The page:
News & Events

10 Percent Of Pre-2002 Options May Be Backdated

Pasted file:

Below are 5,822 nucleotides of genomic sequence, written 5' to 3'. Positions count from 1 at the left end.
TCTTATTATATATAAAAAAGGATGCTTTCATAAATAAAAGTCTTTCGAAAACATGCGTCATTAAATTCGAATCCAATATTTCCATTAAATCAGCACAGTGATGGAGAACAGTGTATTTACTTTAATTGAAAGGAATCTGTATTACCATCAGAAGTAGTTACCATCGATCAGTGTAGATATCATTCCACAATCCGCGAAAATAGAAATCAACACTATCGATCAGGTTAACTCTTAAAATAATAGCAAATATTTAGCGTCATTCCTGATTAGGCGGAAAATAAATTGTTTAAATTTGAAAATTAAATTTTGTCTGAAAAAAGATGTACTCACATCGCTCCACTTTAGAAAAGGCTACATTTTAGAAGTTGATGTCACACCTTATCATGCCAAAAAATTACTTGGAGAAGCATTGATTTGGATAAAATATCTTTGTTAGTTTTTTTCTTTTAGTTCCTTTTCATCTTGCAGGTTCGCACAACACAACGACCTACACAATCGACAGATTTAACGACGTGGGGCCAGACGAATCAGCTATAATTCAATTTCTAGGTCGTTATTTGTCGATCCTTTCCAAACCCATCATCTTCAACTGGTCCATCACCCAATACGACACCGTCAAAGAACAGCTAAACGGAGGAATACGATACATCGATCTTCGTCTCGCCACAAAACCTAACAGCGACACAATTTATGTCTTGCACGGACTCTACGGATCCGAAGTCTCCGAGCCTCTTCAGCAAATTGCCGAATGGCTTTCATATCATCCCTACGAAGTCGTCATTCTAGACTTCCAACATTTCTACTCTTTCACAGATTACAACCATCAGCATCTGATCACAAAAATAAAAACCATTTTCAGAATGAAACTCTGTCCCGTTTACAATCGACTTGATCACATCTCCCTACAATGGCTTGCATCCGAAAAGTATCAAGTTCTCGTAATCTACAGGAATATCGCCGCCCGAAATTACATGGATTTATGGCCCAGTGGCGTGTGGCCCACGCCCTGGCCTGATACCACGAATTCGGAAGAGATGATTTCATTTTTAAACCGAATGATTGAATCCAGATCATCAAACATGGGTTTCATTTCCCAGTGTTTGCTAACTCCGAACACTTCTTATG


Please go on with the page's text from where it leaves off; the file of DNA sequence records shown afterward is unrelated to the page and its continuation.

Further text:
William McGuire probably deserves to be well-compensated for building UnitedHealthcare from next to nothing into a health care giant. But $1.5 billion? That number -- the value of McGuire's unexercised stock options -- could have become merely the flash point for another round of garden-variety hand wringing over excessive executive pay. But McGuire now stands accused in shareholder lawsuits of gaming his company's options program to ensure the maximum possible payout. Those claims might just become Exhibit A in a burgeoning scandal that could land as many executives in courtrooms as Enron, WorldCom, Tyco and Adelphia put together. McGuire is accused of backdating stock options -- a phrase likely to make the average reader's eyes glaze over. So think of it this way: The betting windows at Pimlico just reopened. If you bet on Barbaro, go on over and reclaim your money. ERIK LIE, a University of Iowa finance professor whose research was the basis for a run of Wall Street Journal articles exposing the practice, estimated last week in an interview with Bloomberg News that up to 10 percent of all option awards before 2002 may have been backdated.


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